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  15. 15. Tennessee’s Freshman Senator Shares Early Observations While Home in Chattanooga W By M i k E H a S k E W hen United States Senator Bob Corker (R-Tenn.) took office less than a year ago, assum- ing the seat vacated by former Senate Majority Leader Bill Frist, he was a newcomer to Washington, D.C. However, he brought from Tennessee a can-do attitude, a fresh perspective on major issues, boundless energy, and a history of success in business and state and local politics. A proven leader, Corker’s record of public service is remarkable. In 2001, he was elected mayor of Chattanooga and guided the city during an unprecedented $2.1 billion revitalization project along its riverfront. He implemented a program of merit bonus pay for teachers and supported an effort by the leaders of local law enforcement agencies to cut violent crime by 50 percent. In 1994, he was named Commissioner of Finance and Administration for the State of Tennessee, serving two years in that capacity with responsibilities for the preparation and implementation of the state’s $13 billion budget, and www.ChattanoogaCityScopeMag.com 15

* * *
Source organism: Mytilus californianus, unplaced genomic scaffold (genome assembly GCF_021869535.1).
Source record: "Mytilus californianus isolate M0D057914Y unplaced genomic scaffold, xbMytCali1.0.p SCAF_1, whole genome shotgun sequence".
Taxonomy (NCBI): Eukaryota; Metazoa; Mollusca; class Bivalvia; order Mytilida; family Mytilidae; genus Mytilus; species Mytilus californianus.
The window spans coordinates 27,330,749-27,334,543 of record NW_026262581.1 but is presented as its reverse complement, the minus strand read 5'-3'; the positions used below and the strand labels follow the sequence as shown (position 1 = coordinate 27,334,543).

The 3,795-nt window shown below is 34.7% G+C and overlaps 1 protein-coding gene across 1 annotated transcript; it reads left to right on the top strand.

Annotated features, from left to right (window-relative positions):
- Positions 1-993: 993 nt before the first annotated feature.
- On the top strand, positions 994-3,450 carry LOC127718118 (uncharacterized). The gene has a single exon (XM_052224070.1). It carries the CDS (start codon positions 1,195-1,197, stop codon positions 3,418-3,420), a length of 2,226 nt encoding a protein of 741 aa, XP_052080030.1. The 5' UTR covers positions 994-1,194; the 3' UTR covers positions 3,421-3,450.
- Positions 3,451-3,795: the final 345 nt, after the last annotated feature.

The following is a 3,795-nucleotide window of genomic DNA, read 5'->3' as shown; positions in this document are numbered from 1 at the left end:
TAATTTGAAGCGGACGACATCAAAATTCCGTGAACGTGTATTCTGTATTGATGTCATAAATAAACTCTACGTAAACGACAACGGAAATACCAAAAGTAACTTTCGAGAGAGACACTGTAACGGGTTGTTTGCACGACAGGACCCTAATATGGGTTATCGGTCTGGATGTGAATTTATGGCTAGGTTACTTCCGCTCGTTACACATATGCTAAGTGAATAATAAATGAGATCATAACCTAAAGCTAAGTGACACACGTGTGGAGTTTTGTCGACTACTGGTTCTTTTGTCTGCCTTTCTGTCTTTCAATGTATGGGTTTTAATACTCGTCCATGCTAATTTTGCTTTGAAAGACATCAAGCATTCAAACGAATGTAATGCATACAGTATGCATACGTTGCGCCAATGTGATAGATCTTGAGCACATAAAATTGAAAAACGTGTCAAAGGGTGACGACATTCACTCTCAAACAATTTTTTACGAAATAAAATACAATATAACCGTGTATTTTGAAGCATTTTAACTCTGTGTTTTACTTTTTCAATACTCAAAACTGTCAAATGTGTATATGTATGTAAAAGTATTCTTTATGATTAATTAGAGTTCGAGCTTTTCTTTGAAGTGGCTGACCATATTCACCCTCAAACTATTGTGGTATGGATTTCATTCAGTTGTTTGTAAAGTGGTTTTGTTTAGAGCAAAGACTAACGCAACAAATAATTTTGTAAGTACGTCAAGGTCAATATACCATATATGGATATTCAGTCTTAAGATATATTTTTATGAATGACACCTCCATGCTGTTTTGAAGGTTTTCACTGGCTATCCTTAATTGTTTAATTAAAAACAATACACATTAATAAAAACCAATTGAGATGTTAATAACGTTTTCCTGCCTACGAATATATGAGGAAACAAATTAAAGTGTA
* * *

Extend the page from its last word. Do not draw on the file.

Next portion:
16. 16. Bob and his wife Elizabeth just celebrated their 20th wedding anniversary and have two college age daughters, Julia and Emily. The Corker family lives in Chattanooga and attends North Shore Fellowship. during 2006 and your first weeks in the enjoy the nexus between foreign relations and ran for the U.S. Senate. More than 20 years U.S. Senate? ago, he was instrumental in the formation energy. I was with the chairman of the Energy of Chattanooga Neighborhood Enterprise, Committee last week in Brussels trying to ad- BC: The campaign was a great experience. We which has assisted many local citizens in the dress energy issues and also discussing climate were on the road across the state of Tennessee, purchase of affordable housing. change. We will be debating a bill in the Senate and that was a challenge. We are very glad to As a businessman, Corker founded Ben- very soon that deals with climate change and be doing what we are doing now. Today is my cor Corporation, a major commercial con- energy, and when it comes to these issues that 161st day in office, and we began the process tractor, in 1978 with $8,000 in capital. Before have a major impact on our country, there is by staffing up. We had to put together six of- the construction segment of his business was a great deal of time spent in testimony and in fices around the state of Tennessee and one in sold 12 years later, it had expanded to include committee. People also come in and brief us Washington, D.C. Right now, our staff numbers operations in 18 states. In 1999, he acquired on the issues in our offices, but we feel it is about 40 people. During the first few weeks, we two of Chattanooga’s best known real estate also important to go out to where a central obviously had plenty of things going on. companies, Osborne Building Corporation focus of the issue might be located and try to and the Stone Fort Land Company, becoming understand it in the fullest way we can. We use CS: Could you describe some of the the largest private land owner in Hamilton recesses for some of that, too. My first 161 days activities you have been involved in during County prior to selling much of his real in the Senate have been vigorous. There have these opening months of your term? estate holdings in 2006. been quite a few debates, and I believe we have The only freshman Republican senator BC: What has been fortunate for me is that I figured out how to have an impact. in the 110th Congress, Corker was sworn in on January 4, 2007. He is a member of the committees on Foreign Relations; Energy and Natural Resources; Small Business and Entrepreneurship; and the Special Commit- tee on Aging. He maintains his residence in North Chattanooga with his wife, Elizabeth, and daughters, Julia and Emily. He recently spoke with writer Mike Haskew concerning his first months in office, as well as issues which are of major importance not only to Chattanoogans but to our nation and the entire world as well. CS: How would you describe the campaign During the Senate’s February recess, Senator Corker, a member of the Foreign Relations Committee, went to Iraq where he met with Tennessee soldiers of the 1st Cavalry Division in Baghdad. 16 www.ChattanoogaCityScopeMag.com